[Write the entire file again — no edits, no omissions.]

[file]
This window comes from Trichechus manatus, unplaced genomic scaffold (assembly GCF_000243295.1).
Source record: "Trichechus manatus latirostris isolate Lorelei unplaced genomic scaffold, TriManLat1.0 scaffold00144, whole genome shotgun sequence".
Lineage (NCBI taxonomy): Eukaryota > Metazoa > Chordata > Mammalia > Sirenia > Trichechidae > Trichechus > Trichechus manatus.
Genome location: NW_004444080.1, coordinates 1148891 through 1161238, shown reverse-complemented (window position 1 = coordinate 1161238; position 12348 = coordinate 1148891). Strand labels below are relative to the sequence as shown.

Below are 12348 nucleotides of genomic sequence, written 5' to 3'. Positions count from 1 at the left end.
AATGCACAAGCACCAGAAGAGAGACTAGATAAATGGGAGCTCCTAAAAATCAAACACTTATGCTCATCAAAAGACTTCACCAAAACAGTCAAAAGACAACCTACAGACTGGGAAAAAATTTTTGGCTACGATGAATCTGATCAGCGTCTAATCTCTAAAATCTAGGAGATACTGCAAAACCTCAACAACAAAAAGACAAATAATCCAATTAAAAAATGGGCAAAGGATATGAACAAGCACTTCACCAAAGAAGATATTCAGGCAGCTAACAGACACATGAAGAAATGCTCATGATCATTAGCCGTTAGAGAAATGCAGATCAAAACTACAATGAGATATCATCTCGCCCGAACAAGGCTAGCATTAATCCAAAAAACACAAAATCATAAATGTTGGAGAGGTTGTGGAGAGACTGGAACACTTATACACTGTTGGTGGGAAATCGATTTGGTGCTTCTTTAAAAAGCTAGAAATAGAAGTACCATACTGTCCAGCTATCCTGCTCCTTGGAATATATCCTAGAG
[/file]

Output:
This window comes from Trichechus manatus, unplaced genomic scaffold (assembly GCF_000243295.1).
Source record: "Trichechus manatus latirostris isolate Lorelei unplaced genomic scaffold, TriManLat1.0 scaffold00144, whole genome shotgun sequence".
Lineage (NCBI taxonomy): Eukaryota > Metazoa > Chordata > Mammalia > Sirenia > Trichechidae > Trichechus > Trichechus manatus.
Genome location: NW_004444080.1, coordinates 1148891 through 1161238, shown reverse-complemented (window position 1 = coordinate 1161238; position 12348 = coordinate 1148891). Strand labels below are relative to the sequence as shown.

Below are 12348 nucleotides of genomic sequence, written 5' to 3'. Positions count from 1 at the left end.
AATGCACAAGCACCAGAAGAGAGACTAGATAAATGGGAGCTCCTAAAAATCAAACACTTATGCTCATCAAAAGACTTCACCAAAACAGTCAAAAGACAACCTACAGACTGGGAAAAAATTTTTGGCTACGATGAATCTGATCAGCGTCTAATCTCTAAAATCTAGGAGATACTGCAAAACCTCAACAACAAAAAGACAAATAATCCAATTAAAAAATGGGCAAAGGATATGAACAAGCACTTCACCAAAGAAGATATTCAGGCAGCTAACAGACACATGAAGAAATGCTCATGATCATTAGCCGTTAGAGAAATGCAGATCAAAACTACAATGAGATATCATCTCGCCCGAACAAGGCTAGCATTAATCCAAAAAACACAAAATCATAAATGTTGGAGAGGTTGTGGAGAGACTGGAACACTTATACACTGTTGGTGGGAAATCGATTTGGTGCTTCTTTAAAAAGCTAGAAATAGAAGTACCATACTGTCCAGCTATCCTGCTCCTTGGAATATATCCTAGAG